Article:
Do the 'trauma release' exercises you've seen all over TikTok actually work?

·4 min read

From PregnancyTok to FitTok, there's really no end to the weird (yet often wonderful) scroll holes that you can find yourself falling into on TikTok. But a surprise corner of the social media platform seems to be having a real moment as of late. Introducing TraumaTok – where users are sharing their mental health tips to help others work through trauma.

In particular trauma release exercises, also known as 'somatic experiencing', have been trending on TikTok with over 4.7 million views under the trauma release exercises hashtag. But, what actually are trauma release exercises, and do they even work? To find out more about trauma release exercises and somatic experiencing we spoke to Dr Elena Touroni, a consultant psychologist and co-founder of The Chelsea Psychology Clinic, as well as Jodie Cariss, founder of high-street therapy service, Self Space.

(Side note: before we get started, it's important to remember that social media shouldn't replace the advice of a medical professional. So, if you are struggling with past trauma, or your mental health in general, please speak to your doctor as a priority.)

Is trauma stored in the body?

In order to understand why trauma release exercises work, you need to understand how your body stores trauma. As for whether trauma is stored in the mind or the body, Cariss tells us: "Both. The body holds the score, which means we might notice somatic pain, stress or ailments before we notice we might be struggling with our mental health, eg. holding on to feelings or not processing difficult things in our lives."

"Usually, it tends to be stored in both," agrees Dr Touroni. "It can also depend on the age we were when a trauma occurred and how much we were able to process it at the time."

What happens if you hold onto your trauma?

Storing your trauma, rather than working through it, can have real, physical effects on your body – which is why exercises to help relieve it are so important. "[Trauma] can sometimes manifest in symptoms that are more physical," notes Dr Touroni. "For example, you may have difficulties with sleeping, experience low mood that doesn’t connect to anything in particular or have physical symptoms that lack a medical diagnosis."

"We often try to treat the symptom rather than investigate the root cause," adds Cariss. "Tummy troubles, headaches and skin conditions are notoriously linked to emotions and our mental health. So, try to think of yourself as a holistic being, with all things connected."

If you hold onto your trauma, this can become "stuck" she theorises. Eventually, the trauma will "build in intensity or transmute into different aspects of the psyche." As for the impact this can have, Cariss explains you "might find you are permanently fatigued or constantly itching your scalp or struggling with your digestion." When we notice these physical ailments, we assume they need a physical fix, rather than tending to our "relationship issues or past grief."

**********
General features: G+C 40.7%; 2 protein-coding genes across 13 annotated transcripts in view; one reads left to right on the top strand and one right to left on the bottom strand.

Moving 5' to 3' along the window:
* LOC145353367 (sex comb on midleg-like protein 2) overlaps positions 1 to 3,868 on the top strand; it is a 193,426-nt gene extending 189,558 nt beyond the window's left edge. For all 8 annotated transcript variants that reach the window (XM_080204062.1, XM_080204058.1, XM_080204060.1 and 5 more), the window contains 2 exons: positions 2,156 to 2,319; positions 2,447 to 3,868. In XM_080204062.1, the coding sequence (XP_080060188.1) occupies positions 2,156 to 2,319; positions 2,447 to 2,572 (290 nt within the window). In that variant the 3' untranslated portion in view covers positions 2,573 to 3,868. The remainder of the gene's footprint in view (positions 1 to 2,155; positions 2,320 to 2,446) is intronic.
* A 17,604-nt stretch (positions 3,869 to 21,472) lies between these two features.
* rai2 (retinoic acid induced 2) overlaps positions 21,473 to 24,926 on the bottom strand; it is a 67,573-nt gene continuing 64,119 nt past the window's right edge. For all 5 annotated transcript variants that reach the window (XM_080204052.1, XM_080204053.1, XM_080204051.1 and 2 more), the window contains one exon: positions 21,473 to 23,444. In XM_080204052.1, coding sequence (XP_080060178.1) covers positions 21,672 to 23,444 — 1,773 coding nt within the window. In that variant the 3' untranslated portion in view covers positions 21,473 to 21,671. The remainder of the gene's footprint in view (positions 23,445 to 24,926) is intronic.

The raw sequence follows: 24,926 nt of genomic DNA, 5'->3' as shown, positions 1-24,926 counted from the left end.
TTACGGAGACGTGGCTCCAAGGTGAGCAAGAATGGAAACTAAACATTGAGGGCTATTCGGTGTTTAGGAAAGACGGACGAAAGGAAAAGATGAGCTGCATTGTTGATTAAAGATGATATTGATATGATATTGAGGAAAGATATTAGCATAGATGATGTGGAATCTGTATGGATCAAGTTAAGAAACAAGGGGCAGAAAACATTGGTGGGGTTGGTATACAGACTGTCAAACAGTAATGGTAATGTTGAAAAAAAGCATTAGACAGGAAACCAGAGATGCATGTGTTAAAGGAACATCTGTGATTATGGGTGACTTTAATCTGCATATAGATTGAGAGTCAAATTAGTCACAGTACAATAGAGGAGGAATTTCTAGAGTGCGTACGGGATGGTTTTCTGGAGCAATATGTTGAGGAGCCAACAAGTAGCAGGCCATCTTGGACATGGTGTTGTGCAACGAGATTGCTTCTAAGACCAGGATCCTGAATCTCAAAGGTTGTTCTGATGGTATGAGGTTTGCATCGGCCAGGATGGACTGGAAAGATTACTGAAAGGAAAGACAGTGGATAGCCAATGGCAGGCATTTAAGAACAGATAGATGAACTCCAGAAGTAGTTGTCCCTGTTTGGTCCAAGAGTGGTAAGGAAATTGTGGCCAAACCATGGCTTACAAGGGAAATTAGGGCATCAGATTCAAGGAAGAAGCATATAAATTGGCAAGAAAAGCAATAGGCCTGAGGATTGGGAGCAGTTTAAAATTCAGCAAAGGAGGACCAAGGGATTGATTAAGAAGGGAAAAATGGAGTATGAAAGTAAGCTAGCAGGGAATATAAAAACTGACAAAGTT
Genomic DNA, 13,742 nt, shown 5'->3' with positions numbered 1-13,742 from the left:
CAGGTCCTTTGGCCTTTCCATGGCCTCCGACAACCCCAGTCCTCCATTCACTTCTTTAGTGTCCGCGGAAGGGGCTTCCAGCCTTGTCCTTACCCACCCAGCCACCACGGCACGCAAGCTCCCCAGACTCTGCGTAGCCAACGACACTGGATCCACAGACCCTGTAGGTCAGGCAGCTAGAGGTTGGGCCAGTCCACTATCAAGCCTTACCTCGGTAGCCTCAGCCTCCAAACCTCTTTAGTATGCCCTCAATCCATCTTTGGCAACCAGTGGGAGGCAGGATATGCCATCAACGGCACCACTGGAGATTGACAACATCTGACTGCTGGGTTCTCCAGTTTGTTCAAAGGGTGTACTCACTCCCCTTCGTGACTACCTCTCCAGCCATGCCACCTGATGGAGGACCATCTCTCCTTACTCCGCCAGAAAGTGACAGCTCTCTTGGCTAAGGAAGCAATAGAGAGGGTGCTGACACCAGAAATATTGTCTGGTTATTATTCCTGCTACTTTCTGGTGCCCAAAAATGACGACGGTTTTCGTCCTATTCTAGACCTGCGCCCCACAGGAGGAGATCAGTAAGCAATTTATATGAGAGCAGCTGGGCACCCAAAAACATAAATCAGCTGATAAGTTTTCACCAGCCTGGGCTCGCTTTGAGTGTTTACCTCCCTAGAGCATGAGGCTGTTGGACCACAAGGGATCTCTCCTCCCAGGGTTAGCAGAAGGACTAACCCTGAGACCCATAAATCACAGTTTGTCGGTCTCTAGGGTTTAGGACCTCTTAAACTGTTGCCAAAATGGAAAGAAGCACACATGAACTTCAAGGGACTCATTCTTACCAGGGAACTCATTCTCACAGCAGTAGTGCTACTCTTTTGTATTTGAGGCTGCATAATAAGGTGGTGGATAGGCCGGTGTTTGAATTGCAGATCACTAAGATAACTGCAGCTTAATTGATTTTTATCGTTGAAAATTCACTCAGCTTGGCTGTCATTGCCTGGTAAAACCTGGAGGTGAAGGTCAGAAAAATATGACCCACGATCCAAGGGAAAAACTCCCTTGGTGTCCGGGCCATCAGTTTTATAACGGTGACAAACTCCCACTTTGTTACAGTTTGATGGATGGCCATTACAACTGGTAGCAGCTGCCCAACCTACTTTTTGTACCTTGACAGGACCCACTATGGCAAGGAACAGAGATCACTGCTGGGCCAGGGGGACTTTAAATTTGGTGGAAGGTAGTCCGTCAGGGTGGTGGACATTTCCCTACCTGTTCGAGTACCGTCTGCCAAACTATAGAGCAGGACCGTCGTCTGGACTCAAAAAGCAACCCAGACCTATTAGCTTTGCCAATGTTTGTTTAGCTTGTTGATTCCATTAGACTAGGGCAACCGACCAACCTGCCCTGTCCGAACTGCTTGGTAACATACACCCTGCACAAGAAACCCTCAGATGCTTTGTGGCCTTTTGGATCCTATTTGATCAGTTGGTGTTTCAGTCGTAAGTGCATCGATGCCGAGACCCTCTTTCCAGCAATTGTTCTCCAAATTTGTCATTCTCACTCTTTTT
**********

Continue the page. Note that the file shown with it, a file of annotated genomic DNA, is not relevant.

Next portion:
"Somehow it feels easier and more tangible to treat a physical symptom," Cariss points out. "Feelings will almost always find a way out of being listened to, so look out for the signs."


So, what is somatic experiencing?

"Somatic experiencing is a type of alternative therapy that aims to treat trauma through the mind-body connection," Dr Touroni tells us. "The main way it tries to achieve this is through some form of processing."

A somatic experience is where we are able to provide the nervous system with a creative opportunity to process, move and transmute emotions through the body unconsciously, Cariss adds. "By doing this, we provide a vehicle for our unconscious matter to be processed that is not purely through words."

Something you might have already been doing in your daily life that can help release trauma is dancing, an action that Cariss suggests can help "move our emotions on." In fact, the expert points out that when we give it the opportunity to do so, our bodies and minds can self-regulate. "Art, movement and creative expression all work somatically to support catharsis," she notes. "This is why sport and exercise are so often linked to feelings of wellbeing."

Commenting on the trauma release exercises you might have seen on your timeline, Dr Touroni says these "kinds of mind-body techniques work to release any pent-up tension and deep-rooted negative emotions in the body."

What trauma release exercises can you try at home?

"Stretching, moving to music, dancing, shaking out, breathing, painting, making, jumping on the trampoline, liberated movement and walking with no purpose to get somewhere all allow something to happen within your personal ecosystem that encourages re-balancing," says Cariss. "This should not replace more focused work but it does provide micro-chances for moving emotions from one thing to another."

However, before diving right into the world of trauma release TikToks, Dr Touroni adds: "I would always recommend practising these kinds of exercises alongside the help of a professional."

This article is not intended to be a substitute for professional medical advice or diagnosis. Always seek the advice of your physician or other qualified health provider with any questions you may have regarding a medical condition.


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